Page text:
I'm not sure I enjoy riding longish distances by myself. The solitude doesn't really overcome me, but I do get bored and having other people around is a nice distraction from dull pain in your legs or listening to your own breathing. I think if I were to do this again, and I want to, I'd like to go with someone else. It's nice country and the roads really are good if you're into dirt and gravel and hills and deciduous trees doing their thing. Plus, I'm sure my parents would let you sleep on the couch. I haven't asked them, but they're pretty nice so it's probably cool.

Route here: https://ridewithgps.com/routes/17145625. Sorry no Strava. For once, I actually really regret not using it because I think I went at least 50mph once and I'm sorry I didn't capture that.

Pictures:
Bike, fence, hills, trees

bike at rest. not pictured: me at rest. I made a wrong turn, climbed a hill I didn't need to climb and then stopped because I was knackered. That's when I realized I made a wrong turn. 

I regret not taking a picture of the horse farm here, which has a statue of a horse covered in gleaming stainless steel plates. 

Sample dirt road through woods

More dirt road, more woods

Did I mention the roads weren't paved?

This is pretty emblematic of the whole area. If you ever want to ride up here, I'm game. It'll be fun. 

10/5/16

Rides 10/5

Hey, let's complain about some drivers. I've gotten used to a lot of nonsense, but I've noticed two things recently that have been bothering me more than usual. The first is the phones. Seriously, it's bad. It seems like every other person is holding a phone with driving. It's bad. If I'm ever done in by a driver holding a phone. please burn down a Verizon store in my honor. Or an ATT store. Whichever really. Also, don't do that. But man, it's bad. I've resolved myself to having to deal with people who speed and people who cut me off and people who are generally not as kind around cyclists as they should be, but the distracted drivers scare me the most because they're just not looking at the road and I'm working with small enough margins already. I know that robot cars will save us all someday and because of this we can't take any intermediate steps to improve things right now, but if we decided that it was ok to take some steps to help lessen the chance that a distracted drivers hurts me, you, someone you know or him- or herself, that would sure be appreciated. So much of my thinking about safety is trying to ride in such a way as to mitigate risk. But it's really hard to think about risk when they exists the wildcard that someone might just not be looking.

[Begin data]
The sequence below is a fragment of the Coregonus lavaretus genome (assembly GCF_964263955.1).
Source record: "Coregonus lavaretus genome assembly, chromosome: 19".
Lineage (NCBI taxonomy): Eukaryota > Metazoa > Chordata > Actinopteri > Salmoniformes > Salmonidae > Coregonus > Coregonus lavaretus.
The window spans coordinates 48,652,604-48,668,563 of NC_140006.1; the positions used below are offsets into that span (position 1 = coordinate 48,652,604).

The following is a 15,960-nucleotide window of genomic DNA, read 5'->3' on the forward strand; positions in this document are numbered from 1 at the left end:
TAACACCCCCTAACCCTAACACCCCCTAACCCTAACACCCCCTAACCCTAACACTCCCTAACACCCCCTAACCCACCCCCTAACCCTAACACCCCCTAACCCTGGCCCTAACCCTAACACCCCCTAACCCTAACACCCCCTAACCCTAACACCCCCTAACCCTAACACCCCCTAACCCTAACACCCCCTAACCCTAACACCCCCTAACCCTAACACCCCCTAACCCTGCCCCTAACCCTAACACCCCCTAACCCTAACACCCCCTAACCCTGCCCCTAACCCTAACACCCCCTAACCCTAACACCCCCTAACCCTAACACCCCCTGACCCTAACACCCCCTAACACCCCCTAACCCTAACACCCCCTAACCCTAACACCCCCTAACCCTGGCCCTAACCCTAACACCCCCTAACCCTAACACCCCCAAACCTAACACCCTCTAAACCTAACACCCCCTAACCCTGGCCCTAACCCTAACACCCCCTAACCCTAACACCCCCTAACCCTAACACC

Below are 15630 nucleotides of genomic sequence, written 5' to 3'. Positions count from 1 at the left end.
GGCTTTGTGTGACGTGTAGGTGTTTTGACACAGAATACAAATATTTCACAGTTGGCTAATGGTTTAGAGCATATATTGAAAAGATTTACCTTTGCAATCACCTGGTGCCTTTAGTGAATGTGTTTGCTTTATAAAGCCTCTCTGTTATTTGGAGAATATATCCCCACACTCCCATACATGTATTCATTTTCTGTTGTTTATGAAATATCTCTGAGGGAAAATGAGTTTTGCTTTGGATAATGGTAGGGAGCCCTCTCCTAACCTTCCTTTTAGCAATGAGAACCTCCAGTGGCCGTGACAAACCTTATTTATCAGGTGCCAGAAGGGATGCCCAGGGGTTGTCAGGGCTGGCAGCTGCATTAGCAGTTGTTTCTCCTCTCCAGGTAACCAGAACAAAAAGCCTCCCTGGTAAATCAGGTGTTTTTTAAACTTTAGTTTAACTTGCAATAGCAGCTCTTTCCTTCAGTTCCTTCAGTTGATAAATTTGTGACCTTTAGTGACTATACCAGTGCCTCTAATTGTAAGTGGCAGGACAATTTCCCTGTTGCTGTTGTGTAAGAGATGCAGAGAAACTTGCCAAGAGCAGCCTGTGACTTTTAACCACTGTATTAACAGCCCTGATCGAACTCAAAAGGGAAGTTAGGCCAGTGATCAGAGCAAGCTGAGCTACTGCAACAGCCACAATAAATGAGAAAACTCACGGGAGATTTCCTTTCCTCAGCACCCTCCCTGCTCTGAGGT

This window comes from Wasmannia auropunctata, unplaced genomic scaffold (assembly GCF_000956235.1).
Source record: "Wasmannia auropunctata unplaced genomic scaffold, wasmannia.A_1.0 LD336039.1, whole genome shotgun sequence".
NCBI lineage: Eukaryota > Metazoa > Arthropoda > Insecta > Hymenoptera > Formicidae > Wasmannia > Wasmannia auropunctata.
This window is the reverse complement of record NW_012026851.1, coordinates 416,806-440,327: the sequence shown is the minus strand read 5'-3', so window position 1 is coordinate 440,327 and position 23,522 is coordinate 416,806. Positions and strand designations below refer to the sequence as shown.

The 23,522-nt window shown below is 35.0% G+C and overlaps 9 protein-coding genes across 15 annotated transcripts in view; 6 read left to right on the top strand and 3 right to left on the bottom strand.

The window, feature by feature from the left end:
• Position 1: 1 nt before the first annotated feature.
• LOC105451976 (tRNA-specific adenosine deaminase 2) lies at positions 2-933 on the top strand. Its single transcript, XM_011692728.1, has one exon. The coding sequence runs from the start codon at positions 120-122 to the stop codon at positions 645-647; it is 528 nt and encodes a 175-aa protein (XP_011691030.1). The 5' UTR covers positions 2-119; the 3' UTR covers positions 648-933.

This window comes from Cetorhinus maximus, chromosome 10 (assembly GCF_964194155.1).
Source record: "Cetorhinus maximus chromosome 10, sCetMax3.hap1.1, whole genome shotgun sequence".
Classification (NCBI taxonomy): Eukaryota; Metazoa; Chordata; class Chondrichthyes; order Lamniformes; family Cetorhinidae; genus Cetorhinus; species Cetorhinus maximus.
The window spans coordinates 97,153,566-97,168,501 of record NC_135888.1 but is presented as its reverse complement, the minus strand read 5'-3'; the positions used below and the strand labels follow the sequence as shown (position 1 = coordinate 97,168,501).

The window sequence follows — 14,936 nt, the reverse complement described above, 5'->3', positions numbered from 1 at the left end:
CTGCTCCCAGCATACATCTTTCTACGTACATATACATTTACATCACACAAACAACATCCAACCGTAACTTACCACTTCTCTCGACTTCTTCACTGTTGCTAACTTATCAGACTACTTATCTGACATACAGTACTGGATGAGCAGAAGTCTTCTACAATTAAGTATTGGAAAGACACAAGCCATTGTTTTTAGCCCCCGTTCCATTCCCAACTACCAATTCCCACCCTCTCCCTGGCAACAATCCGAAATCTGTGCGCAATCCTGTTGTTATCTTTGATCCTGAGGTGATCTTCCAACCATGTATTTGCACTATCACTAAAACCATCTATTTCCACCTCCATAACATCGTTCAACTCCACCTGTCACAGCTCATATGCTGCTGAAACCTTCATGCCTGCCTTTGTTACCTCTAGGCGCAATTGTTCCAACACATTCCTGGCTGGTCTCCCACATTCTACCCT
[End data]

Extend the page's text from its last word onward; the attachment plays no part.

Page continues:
Also, right-turn-on-red is a sham and should be banned anywhere people walk. If I'm ever done in by a driver making a right turn on red, burn down a red light district. No, please don't do that. But seriously, it's bad. Even if you were to tell me that it's not dramatically unsafer than other bad driving things, I'll tell you this: it creates a situation that encourages encroachment into crosswalks and this, in effect, is one big fuck you to pedestrians. It's hostile and unpleasant and it's hard to imagine how any civilized place could allow it. It's time to be more honest about that.

Usual route to and from work. I thought about stopping at the bike shop on the way home, but ended up going down a different street. Solution: put a bike shop on every street.

10/4/16

Rides 9/20, Rides 10/3 and Rides 10/4

If it were the same beautiful weather we've had over the past 2 days for 300 days a year, I think it'd have the same effect on the overall number of people biking as only about 3 miles of protected bike lanes. Don't get more wrong- this weather is amazing and there are certainly more people biking than there would be were it totally shitty, but I've been doing this long enough to develop strong opinions without empirical evidence and within that certitude is the belief that what really gets people on the bike isn't whether (hah) or not it's nice, but whether or not they worry about being seriously injured or ending up dead. Bicycling is a truly wonderful thing and the feelings it gives me are for the most part extremely positive. But boy oh boy does the current milieu in which I do it ask me to think about my own mortality more times and in deeper ways than I'd prefer. And I do it everyday! I guess all of what I'm saying is two things: 1) putting people in situations in which they're worried about their safety and *feel* unsafe is very visceral ways isn't likely going to lead to more people wanting to put themselves in those situations and 2) asking for hyper-vigilance from people and asking them to do everything they can (which still might not be enough!) to ensure that other people don't bring them harm seems unlikely to win over additional converts. It's just too much. Nice weather though.

I've given up on Connecticut and Calvert on the way home. I prefer Woodley now. It's pretty breezy, all things considered. There are two stops signs between Cleveland and Connecticut and they're pretty well-spaced. This opens the door to lots of zooming or as much zooming can be done by a relatively cautious rider on slow bikes on a potholed street. Not much opportunity for zooming afterwards either.

I see a lot of other bicyclists, but only on 18th. It's a pretty good mix too, encompassing a mix of people in regular clothes and bikey clothes and across the entire spectrum of bike types. But it's just one block. I miss seeing cyclists all over the city. Maybe it's time to get a job on the Hill, get the downtown commute back. It's a weird campaign announcement, but when I'm the junior Senator from Nebraska, at least I'll have a longer bike commute back and get to see more bicyclists.